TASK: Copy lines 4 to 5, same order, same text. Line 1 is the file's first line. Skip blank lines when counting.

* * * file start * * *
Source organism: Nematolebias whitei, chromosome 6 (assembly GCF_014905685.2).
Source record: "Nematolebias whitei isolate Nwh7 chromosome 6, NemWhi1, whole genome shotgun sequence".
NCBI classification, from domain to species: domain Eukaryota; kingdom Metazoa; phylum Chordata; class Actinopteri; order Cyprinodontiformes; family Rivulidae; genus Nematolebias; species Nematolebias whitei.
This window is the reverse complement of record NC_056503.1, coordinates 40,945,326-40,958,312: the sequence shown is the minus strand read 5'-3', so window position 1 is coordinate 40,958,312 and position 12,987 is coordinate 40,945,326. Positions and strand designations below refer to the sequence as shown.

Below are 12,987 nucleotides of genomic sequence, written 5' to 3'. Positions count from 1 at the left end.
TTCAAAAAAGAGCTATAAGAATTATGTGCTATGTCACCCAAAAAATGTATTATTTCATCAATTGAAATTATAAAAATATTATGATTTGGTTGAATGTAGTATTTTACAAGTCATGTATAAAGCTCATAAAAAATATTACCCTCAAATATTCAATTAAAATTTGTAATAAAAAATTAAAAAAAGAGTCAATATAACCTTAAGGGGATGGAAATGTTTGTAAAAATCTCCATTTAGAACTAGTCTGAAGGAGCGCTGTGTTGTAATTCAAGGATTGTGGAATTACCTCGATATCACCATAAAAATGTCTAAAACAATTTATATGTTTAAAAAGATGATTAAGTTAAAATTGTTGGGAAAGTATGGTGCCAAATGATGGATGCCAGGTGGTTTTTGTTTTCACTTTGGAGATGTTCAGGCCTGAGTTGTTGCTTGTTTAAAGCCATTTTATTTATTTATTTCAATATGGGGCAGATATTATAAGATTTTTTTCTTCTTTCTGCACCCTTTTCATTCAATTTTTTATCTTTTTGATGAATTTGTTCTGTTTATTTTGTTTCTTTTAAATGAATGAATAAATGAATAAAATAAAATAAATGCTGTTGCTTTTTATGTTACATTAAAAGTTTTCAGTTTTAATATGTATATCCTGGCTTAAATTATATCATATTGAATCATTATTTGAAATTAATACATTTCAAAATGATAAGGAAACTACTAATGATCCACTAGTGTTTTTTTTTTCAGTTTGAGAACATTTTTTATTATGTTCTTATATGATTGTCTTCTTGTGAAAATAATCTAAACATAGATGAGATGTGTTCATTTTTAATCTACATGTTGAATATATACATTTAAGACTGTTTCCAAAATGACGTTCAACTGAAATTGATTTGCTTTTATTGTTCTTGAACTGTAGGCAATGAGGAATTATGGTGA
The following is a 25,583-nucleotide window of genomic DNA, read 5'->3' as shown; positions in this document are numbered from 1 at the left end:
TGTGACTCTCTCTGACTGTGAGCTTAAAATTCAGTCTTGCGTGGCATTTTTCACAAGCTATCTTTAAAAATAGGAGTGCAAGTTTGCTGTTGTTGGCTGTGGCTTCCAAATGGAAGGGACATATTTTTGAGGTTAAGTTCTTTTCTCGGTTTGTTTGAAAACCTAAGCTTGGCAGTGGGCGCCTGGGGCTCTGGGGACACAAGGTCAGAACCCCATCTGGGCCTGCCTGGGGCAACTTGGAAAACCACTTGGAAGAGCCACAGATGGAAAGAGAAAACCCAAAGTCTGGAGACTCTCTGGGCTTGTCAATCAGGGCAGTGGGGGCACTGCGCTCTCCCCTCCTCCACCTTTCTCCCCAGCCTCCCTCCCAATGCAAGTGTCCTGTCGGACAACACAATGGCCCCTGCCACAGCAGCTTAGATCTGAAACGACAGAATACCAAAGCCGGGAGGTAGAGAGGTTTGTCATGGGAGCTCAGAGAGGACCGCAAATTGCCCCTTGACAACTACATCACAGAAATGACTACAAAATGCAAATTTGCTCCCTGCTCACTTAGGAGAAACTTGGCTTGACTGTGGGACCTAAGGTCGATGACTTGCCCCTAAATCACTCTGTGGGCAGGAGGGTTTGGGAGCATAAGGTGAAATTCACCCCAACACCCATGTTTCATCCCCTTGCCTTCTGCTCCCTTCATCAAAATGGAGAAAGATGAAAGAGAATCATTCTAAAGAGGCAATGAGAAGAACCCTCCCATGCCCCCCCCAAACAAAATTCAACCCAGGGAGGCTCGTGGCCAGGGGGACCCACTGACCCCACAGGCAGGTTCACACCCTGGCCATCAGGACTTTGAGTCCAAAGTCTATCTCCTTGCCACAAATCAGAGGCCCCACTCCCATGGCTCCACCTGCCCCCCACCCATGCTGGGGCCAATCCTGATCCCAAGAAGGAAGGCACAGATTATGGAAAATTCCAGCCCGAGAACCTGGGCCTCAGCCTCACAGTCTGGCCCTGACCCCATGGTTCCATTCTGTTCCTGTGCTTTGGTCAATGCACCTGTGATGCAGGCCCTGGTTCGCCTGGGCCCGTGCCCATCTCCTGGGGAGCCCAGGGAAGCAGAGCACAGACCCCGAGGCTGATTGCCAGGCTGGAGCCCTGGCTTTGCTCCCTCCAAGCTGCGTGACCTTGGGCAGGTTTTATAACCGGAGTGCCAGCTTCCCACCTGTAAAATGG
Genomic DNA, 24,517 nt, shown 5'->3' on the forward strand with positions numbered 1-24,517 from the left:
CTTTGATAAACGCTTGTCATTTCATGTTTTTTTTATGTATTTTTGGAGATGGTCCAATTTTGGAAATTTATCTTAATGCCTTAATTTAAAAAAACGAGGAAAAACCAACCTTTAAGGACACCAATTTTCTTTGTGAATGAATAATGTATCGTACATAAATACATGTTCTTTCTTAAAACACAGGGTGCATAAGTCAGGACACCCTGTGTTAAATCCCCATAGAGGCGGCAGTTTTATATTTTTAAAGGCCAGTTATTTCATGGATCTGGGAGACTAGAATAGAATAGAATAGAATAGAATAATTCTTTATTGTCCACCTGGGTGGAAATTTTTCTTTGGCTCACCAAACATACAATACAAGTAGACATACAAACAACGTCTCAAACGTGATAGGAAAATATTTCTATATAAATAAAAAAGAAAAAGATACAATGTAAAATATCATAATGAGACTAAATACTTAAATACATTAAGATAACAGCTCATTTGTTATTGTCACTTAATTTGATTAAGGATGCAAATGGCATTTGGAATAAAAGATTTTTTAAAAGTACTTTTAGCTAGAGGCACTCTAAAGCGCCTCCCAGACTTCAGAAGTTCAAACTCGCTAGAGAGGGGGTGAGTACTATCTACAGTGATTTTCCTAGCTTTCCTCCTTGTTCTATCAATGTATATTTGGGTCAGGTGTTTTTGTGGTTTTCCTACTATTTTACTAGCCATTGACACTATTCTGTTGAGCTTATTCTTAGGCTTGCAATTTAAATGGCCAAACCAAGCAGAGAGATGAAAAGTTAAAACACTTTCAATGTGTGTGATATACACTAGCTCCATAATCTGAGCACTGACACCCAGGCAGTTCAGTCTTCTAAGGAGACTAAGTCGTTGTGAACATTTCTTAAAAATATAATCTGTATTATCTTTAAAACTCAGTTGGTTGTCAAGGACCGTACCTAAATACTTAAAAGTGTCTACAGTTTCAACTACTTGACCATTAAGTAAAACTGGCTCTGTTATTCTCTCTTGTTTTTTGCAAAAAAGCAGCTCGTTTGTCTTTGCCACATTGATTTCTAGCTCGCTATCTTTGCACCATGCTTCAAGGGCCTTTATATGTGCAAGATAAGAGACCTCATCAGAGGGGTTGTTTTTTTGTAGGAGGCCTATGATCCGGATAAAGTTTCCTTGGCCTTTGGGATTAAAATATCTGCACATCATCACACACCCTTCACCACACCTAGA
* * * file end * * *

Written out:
This window is the reverse complement of record NC_056503.1, coordinates 40,945,326-40,958,312: the sequence shown is the minus strand read 5'-3', so window position 1 is coordinate 40,958,312 and position 12,987 is coordinate 40,945,326. Positions and strand designations below refer to the sequence as shown.

Below are 12,987 nucleotides of genomic sequence, written 5' to 3'. Positions count from 1 at the left end.